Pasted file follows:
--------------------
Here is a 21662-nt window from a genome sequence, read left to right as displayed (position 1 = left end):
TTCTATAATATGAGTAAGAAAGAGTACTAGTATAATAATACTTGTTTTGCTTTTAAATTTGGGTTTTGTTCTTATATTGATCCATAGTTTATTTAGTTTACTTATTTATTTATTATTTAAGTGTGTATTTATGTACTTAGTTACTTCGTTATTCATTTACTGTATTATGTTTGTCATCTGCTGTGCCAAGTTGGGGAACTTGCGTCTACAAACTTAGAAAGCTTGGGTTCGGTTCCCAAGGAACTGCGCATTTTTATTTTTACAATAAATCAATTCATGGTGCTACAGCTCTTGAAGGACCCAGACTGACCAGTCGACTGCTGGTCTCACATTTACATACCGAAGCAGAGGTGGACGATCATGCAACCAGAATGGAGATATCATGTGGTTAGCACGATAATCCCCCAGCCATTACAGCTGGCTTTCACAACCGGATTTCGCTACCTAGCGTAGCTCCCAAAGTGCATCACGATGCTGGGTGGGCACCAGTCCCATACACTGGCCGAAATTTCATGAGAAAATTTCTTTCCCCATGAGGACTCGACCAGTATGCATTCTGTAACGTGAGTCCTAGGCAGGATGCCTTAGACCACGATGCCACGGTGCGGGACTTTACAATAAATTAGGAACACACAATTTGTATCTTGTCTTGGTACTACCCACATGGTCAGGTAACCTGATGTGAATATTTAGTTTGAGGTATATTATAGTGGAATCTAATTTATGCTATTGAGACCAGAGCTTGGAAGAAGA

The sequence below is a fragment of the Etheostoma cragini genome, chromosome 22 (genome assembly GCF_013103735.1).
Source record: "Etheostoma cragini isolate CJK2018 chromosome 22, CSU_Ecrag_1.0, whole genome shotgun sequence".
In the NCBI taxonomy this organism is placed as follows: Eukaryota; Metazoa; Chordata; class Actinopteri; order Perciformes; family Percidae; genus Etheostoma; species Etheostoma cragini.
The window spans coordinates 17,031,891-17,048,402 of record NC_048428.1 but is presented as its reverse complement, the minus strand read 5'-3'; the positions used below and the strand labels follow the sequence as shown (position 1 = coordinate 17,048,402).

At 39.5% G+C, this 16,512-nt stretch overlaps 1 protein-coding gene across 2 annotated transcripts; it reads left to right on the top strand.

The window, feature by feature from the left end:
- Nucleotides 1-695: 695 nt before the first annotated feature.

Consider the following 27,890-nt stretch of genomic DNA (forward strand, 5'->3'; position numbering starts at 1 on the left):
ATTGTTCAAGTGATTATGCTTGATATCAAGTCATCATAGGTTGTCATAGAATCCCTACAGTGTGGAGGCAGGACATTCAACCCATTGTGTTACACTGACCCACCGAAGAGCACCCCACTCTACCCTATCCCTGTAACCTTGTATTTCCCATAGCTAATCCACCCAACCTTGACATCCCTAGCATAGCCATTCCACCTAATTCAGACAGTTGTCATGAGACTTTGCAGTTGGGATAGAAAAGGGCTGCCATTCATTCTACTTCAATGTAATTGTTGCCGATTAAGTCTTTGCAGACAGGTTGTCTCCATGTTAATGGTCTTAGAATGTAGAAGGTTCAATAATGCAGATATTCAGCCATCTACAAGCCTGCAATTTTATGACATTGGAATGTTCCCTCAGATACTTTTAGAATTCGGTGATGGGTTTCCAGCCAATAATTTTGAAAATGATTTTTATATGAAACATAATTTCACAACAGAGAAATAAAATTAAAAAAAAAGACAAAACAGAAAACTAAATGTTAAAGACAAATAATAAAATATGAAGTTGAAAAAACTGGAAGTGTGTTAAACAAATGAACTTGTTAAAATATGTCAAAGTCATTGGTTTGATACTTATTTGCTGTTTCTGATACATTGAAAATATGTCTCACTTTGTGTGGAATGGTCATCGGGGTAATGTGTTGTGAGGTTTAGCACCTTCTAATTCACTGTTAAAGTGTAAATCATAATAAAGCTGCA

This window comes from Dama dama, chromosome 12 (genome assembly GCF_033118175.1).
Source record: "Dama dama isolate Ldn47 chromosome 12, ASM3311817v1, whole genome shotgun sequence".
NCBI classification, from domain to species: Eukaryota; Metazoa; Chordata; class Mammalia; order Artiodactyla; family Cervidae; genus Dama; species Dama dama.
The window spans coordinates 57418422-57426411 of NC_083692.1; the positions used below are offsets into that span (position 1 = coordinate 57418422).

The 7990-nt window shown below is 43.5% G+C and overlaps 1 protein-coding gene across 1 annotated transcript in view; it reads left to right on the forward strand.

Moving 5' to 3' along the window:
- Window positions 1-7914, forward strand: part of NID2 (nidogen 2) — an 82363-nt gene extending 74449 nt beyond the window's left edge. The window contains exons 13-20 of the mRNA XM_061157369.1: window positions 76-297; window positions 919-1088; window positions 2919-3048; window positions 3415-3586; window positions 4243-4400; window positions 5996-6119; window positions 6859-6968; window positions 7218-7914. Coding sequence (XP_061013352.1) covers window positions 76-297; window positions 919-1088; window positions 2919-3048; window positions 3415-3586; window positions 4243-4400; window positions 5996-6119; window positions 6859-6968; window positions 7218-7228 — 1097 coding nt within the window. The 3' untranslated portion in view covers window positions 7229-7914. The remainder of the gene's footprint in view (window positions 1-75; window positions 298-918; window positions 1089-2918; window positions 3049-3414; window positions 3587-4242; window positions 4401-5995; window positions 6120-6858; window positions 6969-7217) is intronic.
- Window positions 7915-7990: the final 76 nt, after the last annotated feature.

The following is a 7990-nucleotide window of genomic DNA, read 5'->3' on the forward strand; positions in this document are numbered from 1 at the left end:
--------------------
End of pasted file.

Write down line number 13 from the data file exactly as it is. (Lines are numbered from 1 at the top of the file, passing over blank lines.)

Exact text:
Source record: "Dama dama isolate Ldn47 chromosome 12, ASM3311817v1, whole genome shotgun sequence".